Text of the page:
Man’s Rant About How To Make “Exciting” Salads Is Full Of Good Advice

Twitter is a place you can expect to find hot takes and strong opinions about just anything. but they rarely make your life better. Hot takes usually make the world demonstrably worse, as everyone furiously argues with one another over which of the Teletubbies was most likely to be a war criminal or something. That might be why the Internet turns up en masse to celebrate Twitter takes that actual add some value to the world, like this one from writer and TV producer Elan Gale.

Gale started a thread about making salads that seemed to light Twitter on fire. It seemed to come from a deep place inside him, like he’d been holding onto these ideas for a long time and they finally just exploded out. Maybe he saw one too many posts about how much salad sucks. Maybe he ate one too many sucky salads. Whatever the reason, he started off his viral thread by saying, “I’ve got some NEWS for you people about WHY your salads are dull and flavorless. Are you ready for some NEWS???”

When it’s put like that… I don’t think I am. But Gale was delivering the news anyway.

He continued, “You’re forgetting to SEASON your ingredients, acting like the DRESSING is all that matters. Cucumbers and tomatoes need SALT and PEPPER. Avocados need CITRUS. Act as if you were going to eat each ingredient individually.”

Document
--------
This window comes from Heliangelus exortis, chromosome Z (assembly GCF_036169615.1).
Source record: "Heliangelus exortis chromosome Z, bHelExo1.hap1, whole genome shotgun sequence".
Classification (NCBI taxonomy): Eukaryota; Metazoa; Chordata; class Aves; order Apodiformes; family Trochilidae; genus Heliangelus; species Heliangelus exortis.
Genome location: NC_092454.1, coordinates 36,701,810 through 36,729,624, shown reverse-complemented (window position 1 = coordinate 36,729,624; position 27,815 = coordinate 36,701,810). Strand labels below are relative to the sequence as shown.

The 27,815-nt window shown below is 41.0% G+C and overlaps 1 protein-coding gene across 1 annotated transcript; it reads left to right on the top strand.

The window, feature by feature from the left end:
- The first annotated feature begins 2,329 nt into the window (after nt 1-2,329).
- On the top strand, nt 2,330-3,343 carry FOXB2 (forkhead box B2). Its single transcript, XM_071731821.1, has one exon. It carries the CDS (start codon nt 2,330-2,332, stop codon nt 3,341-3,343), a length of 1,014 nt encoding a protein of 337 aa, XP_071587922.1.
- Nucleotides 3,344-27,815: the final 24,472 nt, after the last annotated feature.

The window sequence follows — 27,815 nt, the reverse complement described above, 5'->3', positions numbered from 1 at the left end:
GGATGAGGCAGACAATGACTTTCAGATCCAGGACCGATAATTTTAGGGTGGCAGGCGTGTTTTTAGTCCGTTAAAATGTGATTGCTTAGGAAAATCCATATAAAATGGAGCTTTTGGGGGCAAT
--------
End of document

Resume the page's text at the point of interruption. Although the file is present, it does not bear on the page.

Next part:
Um, don’t tell me how to act with my salad, guy.

“You’re using BORING lettuces,” he accused. “MIX IT THE FUCK UP. Use some arugula, use field greens, use romaine hearts, use frisée. Mix all your greens together!”

He went on to say everyone is using flavorless cheese and their dressings aren’t zesty enough. The nerve!

He suggested people start adding outlandish ingredients like horseradish, mustard, honey, and fish sauce. The man is mad! Mad for salad!

“Your salad is only going to be as boring as you allow it to be,” he concluded. “EXCITING SALADS 2020. THIS IS YOUR YEAR. END VERY IMPORTANT THREAD.”

Gale’s tone really got across to everyone. Lots of people commented on things they’re learned, for instance that spices can go bad. They also weighed in with their own tips, making this conversation more informative than a cookbook:

I do love salads and also do agree with Gale’s opinions. But I like my takes like I like my salad: cold.